Would you like to save all of your conversations and more from Google Wave before it is shut down?  Here’s some ways you can export your Waves today so your team can switch to other collaboration platforms.

Google recently announced that they have ceased development of Google Wave, one of the more ambitious and confusing collaboration platforms.  Wave is still currently running, but may be shut down in the near future.  Google has promised to create a way to get your data out of Wave before they close it, but what if you’d like to go ahead and save your Waves elsewhere so you can switch to another collaboration platform today?  There’s no direct way right now to save all of your Waves, but here’s some ways to save your Waves and get back to work.

Export Google Waves to Google Docs

One of the best ways to export your data from Wave is to send it to Google Docs.  Google Docs is already a great collaboration platform, and you can live-edit your documents with friends and colleagues similarly to Wave.  Here’s how you can do it using the Ferry bot.

First, login to Wave, and select a Wave you want to export.

Click the plus button beside the participants icons.

Now, enter ferrybot@appspot.com in the box, and click Add to wave to let it access your data.


This will add a new Ferry blip to your wave.  Select if you want to export the entire wave or only the root blip, then click Go at the bottom.  Note that Ferry will automatically sync any new data in this Wave to Docs as well, though you can select Manual to turn that off if you like.

Click the link to give Ferry access to your Google account.

Google Docs will now open in a new tab, and ask if you want to allow Ferry to have access to your account.  Click Grant access to continue.

The bot may automatically redirect you to Google Docs to see your exported Wave, but if not, go to Docs.Google.com and you’ll see your new document from Wave at the top.  Select it to view.

Here’s one of our exported Waves in Docs.  Notice that text formatting and links are preserved, but extra Wave content such as polls and some pictures will not be maintained in the conversion.  Also, it’s hard to follow what was being said, as the text from each blip isn’t designated by the author or indented like it was in Wave.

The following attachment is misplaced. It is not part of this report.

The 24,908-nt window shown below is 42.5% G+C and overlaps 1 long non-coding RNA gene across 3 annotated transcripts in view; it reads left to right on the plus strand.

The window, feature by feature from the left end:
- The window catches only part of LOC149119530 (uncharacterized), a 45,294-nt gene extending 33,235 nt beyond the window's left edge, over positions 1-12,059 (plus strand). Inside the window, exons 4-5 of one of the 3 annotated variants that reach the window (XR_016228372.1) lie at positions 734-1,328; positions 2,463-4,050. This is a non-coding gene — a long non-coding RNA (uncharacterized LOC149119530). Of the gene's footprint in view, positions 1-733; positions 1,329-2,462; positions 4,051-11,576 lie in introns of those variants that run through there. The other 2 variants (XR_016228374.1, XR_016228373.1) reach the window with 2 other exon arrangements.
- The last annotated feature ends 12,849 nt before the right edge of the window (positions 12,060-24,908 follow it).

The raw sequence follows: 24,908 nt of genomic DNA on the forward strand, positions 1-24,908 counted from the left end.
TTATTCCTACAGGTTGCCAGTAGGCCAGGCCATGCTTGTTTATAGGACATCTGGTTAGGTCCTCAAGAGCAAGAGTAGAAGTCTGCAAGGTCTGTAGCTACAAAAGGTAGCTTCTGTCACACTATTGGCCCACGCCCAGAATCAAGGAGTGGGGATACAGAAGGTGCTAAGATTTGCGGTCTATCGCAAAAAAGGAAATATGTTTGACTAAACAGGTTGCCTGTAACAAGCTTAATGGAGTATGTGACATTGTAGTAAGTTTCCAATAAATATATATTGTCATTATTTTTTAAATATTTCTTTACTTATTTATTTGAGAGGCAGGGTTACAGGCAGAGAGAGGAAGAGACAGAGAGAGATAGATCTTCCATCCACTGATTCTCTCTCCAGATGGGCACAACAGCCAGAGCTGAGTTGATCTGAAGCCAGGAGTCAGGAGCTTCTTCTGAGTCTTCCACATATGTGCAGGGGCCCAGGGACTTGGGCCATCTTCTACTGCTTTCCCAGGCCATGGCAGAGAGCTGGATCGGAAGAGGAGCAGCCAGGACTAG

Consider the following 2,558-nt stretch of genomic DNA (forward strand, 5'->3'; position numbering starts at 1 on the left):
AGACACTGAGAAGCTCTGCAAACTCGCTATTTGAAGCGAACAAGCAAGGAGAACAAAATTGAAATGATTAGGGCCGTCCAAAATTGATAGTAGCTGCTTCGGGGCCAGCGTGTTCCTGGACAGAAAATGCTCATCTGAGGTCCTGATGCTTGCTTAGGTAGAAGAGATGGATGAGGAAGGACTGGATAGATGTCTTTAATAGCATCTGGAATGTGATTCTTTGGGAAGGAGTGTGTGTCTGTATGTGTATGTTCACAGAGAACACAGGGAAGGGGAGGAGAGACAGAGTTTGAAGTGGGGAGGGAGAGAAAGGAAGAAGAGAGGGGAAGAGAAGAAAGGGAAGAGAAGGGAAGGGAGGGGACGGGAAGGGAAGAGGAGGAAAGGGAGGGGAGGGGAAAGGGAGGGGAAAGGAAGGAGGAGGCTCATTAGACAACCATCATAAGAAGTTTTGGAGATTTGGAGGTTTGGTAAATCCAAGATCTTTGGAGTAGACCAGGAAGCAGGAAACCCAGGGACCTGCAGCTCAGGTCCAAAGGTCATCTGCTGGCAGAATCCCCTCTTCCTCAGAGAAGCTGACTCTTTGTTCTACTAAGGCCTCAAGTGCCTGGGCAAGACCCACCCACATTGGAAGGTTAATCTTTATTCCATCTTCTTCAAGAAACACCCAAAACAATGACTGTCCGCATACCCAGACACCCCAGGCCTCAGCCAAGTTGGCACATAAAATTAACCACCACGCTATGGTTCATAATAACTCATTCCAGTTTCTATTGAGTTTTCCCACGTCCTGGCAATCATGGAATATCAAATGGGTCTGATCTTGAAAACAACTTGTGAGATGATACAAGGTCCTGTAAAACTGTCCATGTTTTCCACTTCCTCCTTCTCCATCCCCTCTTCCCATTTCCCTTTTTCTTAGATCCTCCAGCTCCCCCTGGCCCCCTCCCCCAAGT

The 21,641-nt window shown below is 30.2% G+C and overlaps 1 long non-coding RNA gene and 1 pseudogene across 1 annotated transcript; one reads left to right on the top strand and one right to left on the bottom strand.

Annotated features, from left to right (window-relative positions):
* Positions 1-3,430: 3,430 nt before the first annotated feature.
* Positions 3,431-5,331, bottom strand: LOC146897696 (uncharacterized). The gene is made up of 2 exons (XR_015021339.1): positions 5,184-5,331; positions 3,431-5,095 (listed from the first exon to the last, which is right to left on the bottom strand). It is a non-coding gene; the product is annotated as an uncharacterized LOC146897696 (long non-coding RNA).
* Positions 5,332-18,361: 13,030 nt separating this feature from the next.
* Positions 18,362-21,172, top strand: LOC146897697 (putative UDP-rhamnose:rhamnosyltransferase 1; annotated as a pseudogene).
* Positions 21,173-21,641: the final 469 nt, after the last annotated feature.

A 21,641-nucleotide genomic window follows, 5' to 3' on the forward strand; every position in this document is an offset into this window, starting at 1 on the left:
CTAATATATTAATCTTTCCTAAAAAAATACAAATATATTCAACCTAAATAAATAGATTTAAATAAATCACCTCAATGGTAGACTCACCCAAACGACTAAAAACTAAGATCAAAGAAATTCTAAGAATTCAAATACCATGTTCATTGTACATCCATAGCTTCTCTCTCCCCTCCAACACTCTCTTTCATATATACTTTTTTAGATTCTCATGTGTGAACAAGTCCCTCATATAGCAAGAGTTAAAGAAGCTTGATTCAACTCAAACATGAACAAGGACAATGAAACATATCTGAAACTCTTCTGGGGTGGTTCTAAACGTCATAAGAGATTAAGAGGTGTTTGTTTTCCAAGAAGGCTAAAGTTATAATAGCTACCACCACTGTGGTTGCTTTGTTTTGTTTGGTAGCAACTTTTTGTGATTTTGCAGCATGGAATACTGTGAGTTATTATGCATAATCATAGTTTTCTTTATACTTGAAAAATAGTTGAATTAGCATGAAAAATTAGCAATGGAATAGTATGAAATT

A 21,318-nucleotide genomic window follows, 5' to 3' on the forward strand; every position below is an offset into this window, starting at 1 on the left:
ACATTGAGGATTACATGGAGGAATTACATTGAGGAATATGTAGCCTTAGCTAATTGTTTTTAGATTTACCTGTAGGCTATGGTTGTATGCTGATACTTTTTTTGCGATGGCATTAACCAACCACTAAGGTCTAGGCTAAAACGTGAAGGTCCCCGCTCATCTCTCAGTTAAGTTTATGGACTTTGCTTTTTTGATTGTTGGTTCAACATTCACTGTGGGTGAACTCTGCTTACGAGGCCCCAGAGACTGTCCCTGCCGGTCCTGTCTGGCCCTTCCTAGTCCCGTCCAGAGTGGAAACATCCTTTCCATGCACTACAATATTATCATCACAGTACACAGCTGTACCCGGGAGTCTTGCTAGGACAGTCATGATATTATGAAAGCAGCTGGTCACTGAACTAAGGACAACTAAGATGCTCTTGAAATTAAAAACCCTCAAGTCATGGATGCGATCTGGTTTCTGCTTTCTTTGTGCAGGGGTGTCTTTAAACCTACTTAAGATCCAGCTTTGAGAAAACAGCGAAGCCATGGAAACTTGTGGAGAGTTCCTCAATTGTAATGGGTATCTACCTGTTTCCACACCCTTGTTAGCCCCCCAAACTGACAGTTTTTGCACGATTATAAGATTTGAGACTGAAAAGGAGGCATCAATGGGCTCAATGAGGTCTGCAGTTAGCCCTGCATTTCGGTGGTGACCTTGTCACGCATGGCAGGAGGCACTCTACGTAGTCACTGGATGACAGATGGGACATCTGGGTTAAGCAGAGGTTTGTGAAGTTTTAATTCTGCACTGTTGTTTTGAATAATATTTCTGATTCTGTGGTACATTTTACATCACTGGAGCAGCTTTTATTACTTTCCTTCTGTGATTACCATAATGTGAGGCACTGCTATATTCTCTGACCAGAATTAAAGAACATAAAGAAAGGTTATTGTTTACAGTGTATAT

The good thing is, you can share the Google Doc with friends and coworkers, or download a copy as PDF, Word format, or more.  This way, you can keep using your data from Wave even if it shuts down.


Note that you’ll need to repeat this with each wave you want to export, so it may be time consuming if you’ve been using Wave a while.  The good thing is, any extra data that is added to Wave by colleagues and friends will automatically be added to your Google Docs as well, so you won’t worry about missing out or losing anything.

Copy Your Data Directly

Another way to get your data out of Google Wave is to directly copy it and paste it into another application.  Click near the top of the Wave and drag down to select all the content.

Now paste it into your favorite word processor.  Here we’ve pasted the content into Word 2010.  This preserved much more content from our Wave, though it took a few minutes to load all the data.  Notice that the avatars and names are preserved, which makes it much easier to know who said what.  It may create a huge document with all the images and spaces, but it gets almost everything from your Wave.

If you end up with a huge document you might want to use image placeholders to display the document faster.

Unfortunately you’ll have to copy each wave manually this way, so it can take a long time if you have a lot of Waves.  But, it does preserve the content of your wave very nicely.


Although the Ferry bot isn’t the ideal way to export data from Google Wave, it is a fairly good way to make sure you keep your data from Wave backed up online.  Pasting the content of your wave into Word is another good solution, especially if you’re certain none of your contacts will add anything else to existing waves.  We’ll be looking for more solutions to move your data from Wave, and will let you know if we find anything else; until then, these are some solutions that can help you keep working without investing more time into Wave.


Would you like to try an alternate to Google Wave? Check out our look at Shareflow which is an easy straight-forward collaboration service.  If you’d like to backup your Google Docs check out our article on how to export your documents from Google Docs.


Login to Your Google Wave account

Ferry Wave bot info

Find out more about getting data out of other Google Services

Matthew Guay
Matthew Guay is a veteran app reviewer and technology tip writer. His work has appeared on Zapier's blog, AppStorm, Envato Tuts+, and his own blog, Techinch.
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